I've worked in environments where there was no way I was going to get at sensitive data without having my own credentials, regardless of my access. That's where the really sensitive stuff goes. There are still ways to protect items from admins' eyes, if it's important enough.

Once information is acquired, there's no stopping a non-trustworthy admin from copying something out to a thumb drive, and that's one of the assumptions the security policy needs to have.

1 year,23 days

Snowden Spoofed Top Officials' Identity To Mine NSA Secrets

lorenlal Re:Amended quote (743 comments)

I'm more worried that they're saying he was "brilliant." Those actions are trivial. I'm disappointed that's all he had to do to get that info.

Agree with his actions or not, anyone who declared him anything more than "some sysadmin who took some liberties with his access" shouldn't be in charge of gathering, investigating or protecting anyone's sensitive data.

1 year,23 days

NRA Launches Pro-Lead Website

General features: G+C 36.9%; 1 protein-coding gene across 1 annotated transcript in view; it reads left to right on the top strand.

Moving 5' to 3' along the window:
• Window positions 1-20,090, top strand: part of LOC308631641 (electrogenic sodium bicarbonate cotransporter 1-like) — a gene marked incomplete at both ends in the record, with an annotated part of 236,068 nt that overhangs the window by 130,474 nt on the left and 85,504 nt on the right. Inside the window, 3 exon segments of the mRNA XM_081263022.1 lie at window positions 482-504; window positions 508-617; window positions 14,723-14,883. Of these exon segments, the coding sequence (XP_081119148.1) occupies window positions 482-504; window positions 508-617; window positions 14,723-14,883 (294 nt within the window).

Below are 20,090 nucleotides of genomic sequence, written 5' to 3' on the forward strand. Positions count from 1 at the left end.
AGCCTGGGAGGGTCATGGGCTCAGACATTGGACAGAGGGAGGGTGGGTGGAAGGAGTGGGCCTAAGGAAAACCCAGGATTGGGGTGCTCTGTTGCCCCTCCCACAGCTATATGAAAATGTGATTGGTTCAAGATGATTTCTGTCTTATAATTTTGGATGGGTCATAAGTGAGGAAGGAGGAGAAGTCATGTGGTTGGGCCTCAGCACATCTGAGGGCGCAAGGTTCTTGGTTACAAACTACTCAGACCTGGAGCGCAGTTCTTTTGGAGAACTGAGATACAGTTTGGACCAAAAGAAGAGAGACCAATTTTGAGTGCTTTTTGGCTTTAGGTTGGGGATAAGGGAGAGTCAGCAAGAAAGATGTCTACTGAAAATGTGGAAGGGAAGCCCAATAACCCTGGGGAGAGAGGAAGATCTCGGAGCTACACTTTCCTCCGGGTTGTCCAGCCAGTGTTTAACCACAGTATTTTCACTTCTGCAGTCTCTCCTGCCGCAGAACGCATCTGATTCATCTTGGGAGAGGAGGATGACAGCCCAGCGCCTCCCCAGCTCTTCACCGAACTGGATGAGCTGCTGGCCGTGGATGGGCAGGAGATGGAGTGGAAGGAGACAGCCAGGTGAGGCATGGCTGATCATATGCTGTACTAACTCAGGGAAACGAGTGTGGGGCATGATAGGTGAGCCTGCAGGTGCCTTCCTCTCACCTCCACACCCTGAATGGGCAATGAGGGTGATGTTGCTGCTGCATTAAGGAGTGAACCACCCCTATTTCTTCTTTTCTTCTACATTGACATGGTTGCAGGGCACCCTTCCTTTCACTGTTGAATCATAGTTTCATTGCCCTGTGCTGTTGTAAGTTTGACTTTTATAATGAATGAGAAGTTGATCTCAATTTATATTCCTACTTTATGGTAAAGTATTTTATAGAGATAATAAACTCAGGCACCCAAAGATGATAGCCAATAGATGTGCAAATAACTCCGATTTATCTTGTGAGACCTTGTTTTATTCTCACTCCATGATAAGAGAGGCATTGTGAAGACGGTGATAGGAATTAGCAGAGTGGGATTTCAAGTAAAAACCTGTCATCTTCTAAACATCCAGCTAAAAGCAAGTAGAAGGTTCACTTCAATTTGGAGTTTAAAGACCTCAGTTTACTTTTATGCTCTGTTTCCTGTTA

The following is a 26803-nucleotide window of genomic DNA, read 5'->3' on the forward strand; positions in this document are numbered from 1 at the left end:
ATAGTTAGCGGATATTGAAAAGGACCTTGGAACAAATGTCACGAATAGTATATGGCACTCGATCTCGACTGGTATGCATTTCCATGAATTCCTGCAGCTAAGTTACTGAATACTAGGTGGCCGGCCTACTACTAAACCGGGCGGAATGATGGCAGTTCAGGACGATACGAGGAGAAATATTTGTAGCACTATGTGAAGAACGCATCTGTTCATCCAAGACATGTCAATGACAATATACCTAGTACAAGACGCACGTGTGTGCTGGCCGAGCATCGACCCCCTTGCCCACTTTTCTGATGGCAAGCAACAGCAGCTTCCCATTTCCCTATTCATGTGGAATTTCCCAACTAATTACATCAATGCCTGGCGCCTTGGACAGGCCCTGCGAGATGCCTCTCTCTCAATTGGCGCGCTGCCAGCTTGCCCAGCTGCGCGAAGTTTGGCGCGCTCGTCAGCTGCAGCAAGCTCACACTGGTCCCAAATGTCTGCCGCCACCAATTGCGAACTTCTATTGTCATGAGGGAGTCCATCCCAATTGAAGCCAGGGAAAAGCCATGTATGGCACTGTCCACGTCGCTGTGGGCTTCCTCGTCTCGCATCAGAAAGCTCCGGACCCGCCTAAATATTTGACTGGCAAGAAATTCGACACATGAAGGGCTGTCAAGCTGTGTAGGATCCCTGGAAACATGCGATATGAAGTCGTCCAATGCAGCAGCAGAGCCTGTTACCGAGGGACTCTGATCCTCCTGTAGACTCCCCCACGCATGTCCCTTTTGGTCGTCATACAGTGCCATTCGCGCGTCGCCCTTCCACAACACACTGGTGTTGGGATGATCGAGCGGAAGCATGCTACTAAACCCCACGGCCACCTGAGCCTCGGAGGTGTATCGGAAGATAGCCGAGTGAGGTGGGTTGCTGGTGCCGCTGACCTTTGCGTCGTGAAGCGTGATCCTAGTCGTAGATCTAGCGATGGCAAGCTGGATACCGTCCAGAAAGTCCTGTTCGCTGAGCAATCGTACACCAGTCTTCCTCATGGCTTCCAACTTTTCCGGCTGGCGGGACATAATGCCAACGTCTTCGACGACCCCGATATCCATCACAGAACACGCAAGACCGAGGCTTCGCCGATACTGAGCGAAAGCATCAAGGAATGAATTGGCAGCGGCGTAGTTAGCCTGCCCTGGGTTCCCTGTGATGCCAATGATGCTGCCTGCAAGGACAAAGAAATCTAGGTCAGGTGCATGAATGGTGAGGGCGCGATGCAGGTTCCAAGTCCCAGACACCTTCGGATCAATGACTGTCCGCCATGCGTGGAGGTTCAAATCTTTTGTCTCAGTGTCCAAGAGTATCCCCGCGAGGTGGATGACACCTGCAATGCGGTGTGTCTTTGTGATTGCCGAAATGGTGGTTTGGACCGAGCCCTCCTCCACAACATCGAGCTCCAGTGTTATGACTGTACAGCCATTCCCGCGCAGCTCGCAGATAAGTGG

lorenlal Re:The Romans found out about lead (780 comments)

Or, instead of making absurd arguments, you can disagree.

Please, by all means don't discourage taking that safety course. I'm all for more responsible owners being properly trained in protecting themselves and others. I'm just saying that the NRA isn't a gun owners advocacy group, it's *pretending* to be one, while getting lots of funding from the manufacturers.

about a year ago

NRA Launches Pro-Lead Website

lorenlal Re:The Romans found out about lead (780 comments)

It was a gun owners advocacy group.

It's not anymore.

The NRA does what it can to keep interest up in its members. I'm sure it does what it can to increase gun ownership to pick up new members. It also, very much, wants to make sure that more guns are sold. My basis for these last few statements are the change of heart they had regarding background checks, their reactions to shootings that make national news, and the people I know who belong to the organization.

about a year ago

Obama Praises Amazon At One of Its Controversial Warehouses

lorenlal Re:Misleading summary (435 comments)

You know what, you're right. We shouldn't be subsidizing any energy. Let's do away with oil, gas and coal subsidies, and reset the system from there. Once we establish how much energy actually costs, we can figure out what to invest in from there.

As for the summary and associated stories, I have no idea what the living wage is in Chattanooga, TN. But wow, this summary looked like someone with an ax to grind with the executive branch. Fair or not, I had to double-check to make sure I wasn't looking at the Washington Times.

about a year ago

MySQL Man Pages Silently Relicensed Away From GPL